Giving another joyous and remarkable performance is Kathy Baker, who embraces her role as the mother figure with gusto and much conviction. She is a lively creation and one that is not as overbearing as it the heavy hand of another director and performer would have created. Baker somehow is a metaphorical captain that leads her crew to safer water and watches, teaches and learns without really interfering. It's a masterful job by this seasoned actress, and it recalls the work of Rosalind Russell and other classic performers who knew what to do with a very good part and a great script.

There is much more to discuss in this film, and let it suffice that Smitts also does some of his best work ever, as does the rest of this fantastic cast. "The Jane Austen Book Club" is a charming, light film that manages to find its center and embraces literature, life, and the many emotions that are common to people throughout time. It is a film that makes us think, feel, and laugh at our trivial and deep conflicts, that serves as a blueprint and a source of inspiration to filmmakers who might want to try giving the written word a bigger role in the production of films. An outline is not enough, a well developed script will provide the performers with material that will satisfy both their professional drives and the needs of desperate audiences around the world.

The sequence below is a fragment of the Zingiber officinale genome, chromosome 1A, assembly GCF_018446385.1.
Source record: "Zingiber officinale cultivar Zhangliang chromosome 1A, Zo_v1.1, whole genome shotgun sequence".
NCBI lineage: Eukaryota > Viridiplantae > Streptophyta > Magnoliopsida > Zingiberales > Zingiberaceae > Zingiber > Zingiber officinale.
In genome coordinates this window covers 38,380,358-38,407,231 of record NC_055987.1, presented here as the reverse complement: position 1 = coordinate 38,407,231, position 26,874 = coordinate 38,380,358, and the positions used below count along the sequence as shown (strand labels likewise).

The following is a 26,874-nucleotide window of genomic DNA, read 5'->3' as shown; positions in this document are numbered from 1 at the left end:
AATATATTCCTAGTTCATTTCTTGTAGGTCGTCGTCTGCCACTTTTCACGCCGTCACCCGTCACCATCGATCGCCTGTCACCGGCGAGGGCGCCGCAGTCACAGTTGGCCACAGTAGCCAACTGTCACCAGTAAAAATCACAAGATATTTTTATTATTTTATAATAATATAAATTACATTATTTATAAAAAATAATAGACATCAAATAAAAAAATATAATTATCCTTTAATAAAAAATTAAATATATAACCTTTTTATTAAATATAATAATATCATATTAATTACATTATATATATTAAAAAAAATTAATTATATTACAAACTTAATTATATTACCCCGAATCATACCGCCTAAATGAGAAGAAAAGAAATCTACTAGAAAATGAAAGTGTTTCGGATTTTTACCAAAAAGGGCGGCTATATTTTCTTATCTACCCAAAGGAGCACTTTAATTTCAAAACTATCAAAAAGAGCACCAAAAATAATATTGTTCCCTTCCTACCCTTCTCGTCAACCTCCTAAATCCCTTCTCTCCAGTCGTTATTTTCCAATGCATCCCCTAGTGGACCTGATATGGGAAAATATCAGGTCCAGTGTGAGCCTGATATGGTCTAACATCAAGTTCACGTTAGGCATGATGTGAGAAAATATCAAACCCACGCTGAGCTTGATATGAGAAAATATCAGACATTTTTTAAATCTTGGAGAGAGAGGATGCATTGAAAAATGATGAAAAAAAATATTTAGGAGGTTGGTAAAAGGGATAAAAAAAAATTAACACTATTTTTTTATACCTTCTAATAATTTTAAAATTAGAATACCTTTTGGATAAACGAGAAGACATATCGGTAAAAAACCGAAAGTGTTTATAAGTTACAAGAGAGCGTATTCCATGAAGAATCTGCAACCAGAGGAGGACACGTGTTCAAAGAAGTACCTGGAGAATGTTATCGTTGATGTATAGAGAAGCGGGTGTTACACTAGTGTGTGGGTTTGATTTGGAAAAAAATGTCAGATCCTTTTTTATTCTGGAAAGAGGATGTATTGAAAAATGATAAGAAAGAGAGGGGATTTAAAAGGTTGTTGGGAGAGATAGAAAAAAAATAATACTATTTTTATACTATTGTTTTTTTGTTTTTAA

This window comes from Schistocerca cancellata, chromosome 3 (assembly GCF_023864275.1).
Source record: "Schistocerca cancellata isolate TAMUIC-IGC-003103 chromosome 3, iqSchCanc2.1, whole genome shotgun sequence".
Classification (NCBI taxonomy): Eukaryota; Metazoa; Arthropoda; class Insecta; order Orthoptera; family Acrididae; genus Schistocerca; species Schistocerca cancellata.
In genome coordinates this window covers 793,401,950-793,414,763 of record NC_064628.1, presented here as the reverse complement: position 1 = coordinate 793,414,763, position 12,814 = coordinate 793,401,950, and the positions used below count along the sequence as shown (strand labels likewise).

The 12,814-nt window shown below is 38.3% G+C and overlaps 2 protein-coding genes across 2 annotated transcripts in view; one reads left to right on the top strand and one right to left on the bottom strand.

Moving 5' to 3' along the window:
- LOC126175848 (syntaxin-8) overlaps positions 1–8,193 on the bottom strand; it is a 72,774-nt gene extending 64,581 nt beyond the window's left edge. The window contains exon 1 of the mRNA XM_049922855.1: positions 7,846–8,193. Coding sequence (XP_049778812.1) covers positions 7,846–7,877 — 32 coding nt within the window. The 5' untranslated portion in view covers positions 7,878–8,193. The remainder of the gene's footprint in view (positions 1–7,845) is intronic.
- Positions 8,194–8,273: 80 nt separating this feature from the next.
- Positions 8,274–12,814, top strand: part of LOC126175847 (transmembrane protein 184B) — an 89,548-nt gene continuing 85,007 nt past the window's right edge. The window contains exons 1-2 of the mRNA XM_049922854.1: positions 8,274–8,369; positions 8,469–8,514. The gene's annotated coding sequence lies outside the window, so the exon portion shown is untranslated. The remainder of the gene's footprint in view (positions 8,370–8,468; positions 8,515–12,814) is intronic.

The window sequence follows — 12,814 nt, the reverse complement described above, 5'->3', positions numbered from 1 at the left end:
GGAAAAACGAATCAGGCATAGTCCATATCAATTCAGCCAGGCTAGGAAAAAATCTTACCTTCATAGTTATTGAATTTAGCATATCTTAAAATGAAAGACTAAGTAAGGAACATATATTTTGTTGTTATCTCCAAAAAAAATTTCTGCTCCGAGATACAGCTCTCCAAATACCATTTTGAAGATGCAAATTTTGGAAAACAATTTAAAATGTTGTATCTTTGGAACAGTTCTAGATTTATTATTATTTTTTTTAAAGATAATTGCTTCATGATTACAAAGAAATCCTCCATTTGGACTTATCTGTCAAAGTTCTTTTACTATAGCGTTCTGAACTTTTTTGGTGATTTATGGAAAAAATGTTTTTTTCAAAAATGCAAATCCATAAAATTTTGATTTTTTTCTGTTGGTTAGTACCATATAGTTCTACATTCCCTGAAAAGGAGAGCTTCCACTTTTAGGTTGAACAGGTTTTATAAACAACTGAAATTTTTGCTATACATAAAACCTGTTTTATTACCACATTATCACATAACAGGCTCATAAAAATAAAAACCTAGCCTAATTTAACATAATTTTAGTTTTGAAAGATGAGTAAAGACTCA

"The Book Club" is a remarkable achievement, an oasis in a Hollywood landscape that has forgotten how important creativity and talent must work together to produce quality work. Thank the Gods for these moments, when the silver screen still manages to shine golden.
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Book club members' delight
Harry T. Yung29 September 2007
Warning: Spoilers
Those familiar with Jane Austen's six novels will get more (but not necessarily much more) out of this movie, but it's people who have experienced book clubs that will really get a kick out of it. To audience that is neither, this is still an enjoyable (I hate to use the term but cannot think of a better one) chick flick.